But otherwise breasts are totally hidden from view.

Which is good because can you imagine what would happen if we saw breasts? Specially breasts feeding babies.

Breasts are particularly always hidden from children because seeing breasts will leave them thinking breasts are a normal body part for women scar them for life. Even more so if the manner in which they see breasts doesn’t involve lacy bras or pasties or provocative poses.

We can’t have that now, can we? I mean, how would we explain to kids what is going on if they see a mother breastfeeding? The horrors! The mountain of therapy bills! The child that will think maybe women have bodily autonomy! (Here, if this nightmare should happen to you or someone you know, here’s what to tell a child should they see a mother breastfeeding. We can hold your hand through this, don’t worry, it will be ok.)

Thankfully, most of the time breastfeeding moms aren’t going to encounter any issue when they feed their babies in public. Given how often it is in the news and social media you would think it happens every single time a woman feeds her baby but alas, no. (Does anyone else wonder how all these shop owners and managers have missed the gigantic social media memo DON’T BOTHER BREASTFEEDING MOTHERS OR YOU WILL BE TORCHED ON THE INTERNET IN A HUGE PR NIGHTMARE!) Though the stories of women being harassed are what make the news, millions of mothers around the world feed their babies every day without interference. Shocking, I know. The most negative response the majority of women will ever receive may be a dirty look.

But what if you’re one of those unfortunate women who ends up with an ignorant and pushy individual demanding you leave an area or cover your baby and yourself while you feed your little one? How do you handle it? How do you handle it and keep your sanity intact?  How do you handle it and keep your sanity intact and not end up going to jail?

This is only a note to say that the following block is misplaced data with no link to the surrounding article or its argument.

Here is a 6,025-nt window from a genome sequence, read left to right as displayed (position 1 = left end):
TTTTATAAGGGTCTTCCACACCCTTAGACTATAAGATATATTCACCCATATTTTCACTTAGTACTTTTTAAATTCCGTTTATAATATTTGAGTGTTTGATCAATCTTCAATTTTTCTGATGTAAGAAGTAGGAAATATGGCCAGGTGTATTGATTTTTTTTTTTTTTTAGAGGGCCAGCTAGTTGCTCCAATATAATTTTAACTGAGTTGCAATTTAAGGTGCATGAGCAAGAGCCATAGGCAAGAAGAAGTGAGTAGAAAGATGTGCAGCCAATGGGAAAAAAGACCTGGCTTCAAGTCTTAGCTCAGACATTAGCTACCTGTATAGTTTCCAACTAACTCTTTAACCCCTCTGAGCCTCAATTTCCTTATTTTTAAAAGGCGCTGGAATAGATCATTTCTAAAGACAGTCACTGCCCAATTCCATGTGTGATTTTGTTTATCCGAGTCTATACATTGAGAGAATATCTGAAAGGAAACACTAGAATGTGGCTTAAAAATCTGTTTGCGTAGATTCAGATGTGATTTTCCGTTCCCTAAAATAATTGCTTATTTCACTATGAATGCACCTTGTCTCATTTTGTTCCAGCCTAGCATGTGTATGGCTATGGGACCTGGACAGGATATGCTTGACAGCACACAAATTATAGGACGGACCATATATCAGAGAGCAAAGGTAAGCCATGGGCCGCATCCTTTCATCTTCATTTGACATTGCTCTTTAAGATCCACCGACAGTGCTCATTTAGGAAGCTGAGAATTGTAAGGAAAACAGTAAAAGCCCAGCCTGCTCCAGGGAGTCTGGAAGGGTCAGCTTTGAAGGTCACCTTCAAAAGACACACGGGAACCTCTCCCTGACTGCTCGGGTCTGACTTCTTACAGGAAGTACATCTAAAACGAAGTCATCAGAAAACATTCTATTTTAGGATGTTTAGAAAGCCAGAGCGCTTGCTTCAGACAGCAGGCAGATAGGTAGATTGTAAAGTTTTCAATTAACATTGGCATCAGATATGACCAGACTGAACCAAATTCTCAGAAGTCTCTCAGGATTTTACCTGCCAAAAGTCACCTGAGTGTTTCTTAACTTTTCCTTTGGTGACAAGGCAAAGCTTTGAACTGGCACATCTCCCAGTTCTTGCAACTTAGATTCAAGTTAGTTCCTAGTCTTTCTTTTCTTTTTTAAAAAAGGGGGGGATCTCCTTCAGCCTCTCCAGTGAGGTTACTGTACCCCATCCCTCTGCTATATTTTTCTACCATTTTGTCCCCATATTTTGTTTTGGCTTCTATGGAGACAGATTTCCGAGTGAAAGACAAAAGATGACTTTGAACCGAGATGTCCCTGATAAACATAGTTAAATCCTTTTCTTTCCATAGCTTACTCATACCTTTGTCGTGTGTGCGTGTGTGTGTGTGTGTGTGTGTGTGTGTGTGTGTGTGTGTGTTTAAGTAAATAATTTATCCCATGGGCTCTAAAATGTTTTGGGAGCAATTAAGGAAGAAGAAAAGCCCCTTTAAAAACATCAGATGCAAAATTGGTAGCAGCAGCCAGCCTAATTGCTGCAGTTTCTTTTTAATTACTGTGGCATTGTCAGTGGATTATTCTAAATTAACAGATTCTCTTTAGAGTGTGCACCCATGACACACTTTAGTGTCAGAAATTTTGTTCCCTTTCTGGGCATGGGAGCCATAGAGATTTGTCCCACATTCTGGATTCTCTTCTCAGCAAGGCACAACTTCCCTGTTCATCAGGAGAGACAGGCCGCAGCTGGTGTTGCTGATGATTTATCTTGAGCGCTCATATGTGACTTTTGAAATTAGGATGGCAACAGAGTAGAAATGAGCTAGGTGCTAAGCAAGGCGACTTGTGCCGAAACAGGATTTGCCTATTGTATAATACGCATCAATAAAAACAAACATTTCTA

We have a few suggestions. Take them or leave them. They’re not all going to apply to every situation and they may not be the best in the moment but hopefully they’ll provide some levity to the situation and keep you from losing your mind. What’s left of it from baby brain anyway. (You guys, that’s a thing. For real. Science says so. Maybe not quite what you think but it is a thing.)

How to handle negative reactions about feeding your baby in public.

  1. Smile. And think whatever you want in your head. You seem nice and approachable and it isn’t going to scare your kids but you could be thinking a string of profanity and they would never know. You could even start composing your Facebook status and tweets now to share the incident with your closest 2,000 friends.
  2. Practice. In the mirror or with a friend get an idea of what you would like to say should you ever experience someone offended by babies eating telling you to leave or cover. Knowing what you want to say could help. Whether you practice your “EFF YOU” to be sure it has the right amount of conviction or elect for a more diplomatic response (to tone it down you can try “go away” for starters followed by “you’re joking right?” and then if necessary “have you ever seen the news or been on social media? Don’t you know this isn’t going to end well?”), being prepared can help you resist the knee-jerk reaction of kicking them in the crotch.
  3. Be sympathetic. That they are a repressed and confused individual regarding women’s bodies and how babies are fed isn’t entirely all their fault. They are a product of their culture that prioritizes the over emphasis on the sexual nature of the female breast and regularly objectifies women. Being offended by seeing a baby being fed may be something they haven’t yet developed the skills to accept personal responsibility for and figure out how to handle themselves. From your deep well of sympathy for their condition, you could even offer them the name of a therapist that you would recommend to help them with their issues. That would be so nice of you.